Heavy rains and melting snow in the mountains caused ice to break up on the east, west, and main branches of the Ausable River today. Moving downstream, the ice became jammed in sections of the Ausable rivers near Lake Placid, Jay, and Ausable Forks. The jams resulted in flooding that closed several roads. Drastically changing weather patterns are forecasted for the next several days. Temperatures were in the 50 degree range today, but the forecast is calling for temperatures to drop to about negative 20 degrees over the weekend. Heavy snows are also expected tonight. View images of snowy mountains >>More
Snowy peaks in the Lake Placid region were on full display Sunday, January 7, a day when temperatures final went above zero degrees Fahrenheit after a frigid weekend. (Click on the above photos to see the full images.) See more mountain photos Snow covered St. Regis Mountain Fire Tower
People living in the Adirondacks woke up to frigid temperatures Friday morning. In Saranac Lake, the temperature hovered around -10 degrees Fahrenheit and gusty winds. The National Weather Service in Burlington reported wind chills at about -30 in the northern Adirondacks and have issued a wind chill advisory until Saturday night. “The dangerously cold wind chills will cause frostbite in as little as 10 minutes to exposed skin,” declared a NWS weather advisory. “Expect wind chills to range from 30 below zero to 45 below zero.” And that was in the lower elevations. Up high in the mountains, temperatures were >>More
Last summer the state Department of Transportation and The Nature Conservancy partnered to create New York state’s first-ever critter shelf for wildlife. Installed inside a large culvert under State Route 12, south of Boonville, in the Black River Valley, the suspended walkway provides a two-foot wide platform for wildlife to scurry through the culvert instead of crossing over the busy road. The shelf is attached to one side of the corrugated steel culvert with brackets and cables. To find out more about the critter shelf and see some of the creatures who use it, watch this video.
I visited the Lake Clear Lodge & Retreat on Friday, December 15, for to get photos for an article about the wellness tourism economy that is to appear in the January issue. Temperatures had recently dipped in the single digits, causing Lake Clear to freeze over. A fresh snowfall also covered the ground in this quiet and peaceful neck of the woods. Although there was just enough snow to ski in the woods, the railroad tracks weren’t completely covered. So I doubt either snowmobiling or skiing would be possible on them. Perhaps the highlight of the winter view across Lake Clear >>More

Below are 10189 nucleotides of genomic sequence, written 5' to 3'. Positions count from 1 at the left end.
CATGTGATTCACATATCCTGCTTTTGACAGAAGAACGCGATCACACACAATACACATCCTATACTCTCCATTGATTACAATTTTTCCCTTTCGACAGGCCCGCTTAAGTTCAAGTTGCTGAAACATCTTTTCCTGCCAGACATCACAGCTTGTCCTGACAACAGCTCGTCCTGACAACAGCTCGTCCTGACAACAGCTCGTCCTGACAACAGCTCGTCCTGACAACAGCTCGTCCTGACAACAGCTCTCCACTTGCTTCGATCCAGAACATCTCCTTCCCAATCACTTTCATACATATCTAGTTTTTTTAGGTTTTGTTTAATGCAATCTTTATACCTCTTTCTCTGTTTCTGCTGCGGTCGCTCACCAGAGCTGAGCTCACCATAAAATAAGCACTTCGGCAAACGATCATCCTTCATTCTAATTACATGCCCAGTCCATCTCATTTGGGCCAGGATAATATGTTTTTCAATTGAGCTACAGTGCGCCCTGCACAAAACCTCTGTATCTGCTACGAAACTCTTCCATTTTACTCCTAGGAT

Here’s a timelapse video I shot at Avalanache Lake in the High Peaks Wilderness in September. It shows clouds moving above the pass.
Here’s a timelapse video I shot on Saturday, September 30 on Cascade Mountain. The video shows what the summit looks like on a day when 550 people hike the mountain. To view still photographs from that same day, click here.
In late September, I visited the Six Nations Indian museum in Onchiota because owner Dave Fadden was the featured Trailblazer in the November/December issue of the Explorer. Below is a description of the museum that appears on its website. “The Six Nations Indian Museum provides for the viewing of 3000-plus artifacts with an emphasis on the culture of the Six Nations of the Iroquois Confederacy (Haudenosaunee). The Six Nations are: Mohawk, Oneida, Onondaga, Cayuga, Seneca and Tuscarora. The museum features story telling lectures; gift shop carries Mohawk baskets, beadwork, books, t-shirts, silver jewelry, and acrylic paintings that reflects Six Nations >>More
On Saturday, September 30, I hiked Cascade Mountain with the intention of documenting the crowds through a timelapse video and other photos. Starting the trail in the dark at about 6 a.m., I was the third person to the summit. Above are some photos from the day. The video is still in the works. At the trailhead, the temperatures were in the 30s and it was raining. I started hiking in the dark but was able to turn off my headlight before long as the sun rose. In the higher elevations, the rain turned to snow (something I had been >>More
In late September, I visited the Ladies Mile, a trail on Ausable Club property near Keene Valley. The purpose of the trip was to get some photos of Explorer summer intern Autumn Rock, who had written a story about the trail for the November/December issue of the Adirondack Explorer. Above are a few of the photos from the trip, including some on the walk from the parking lot to the trailhead.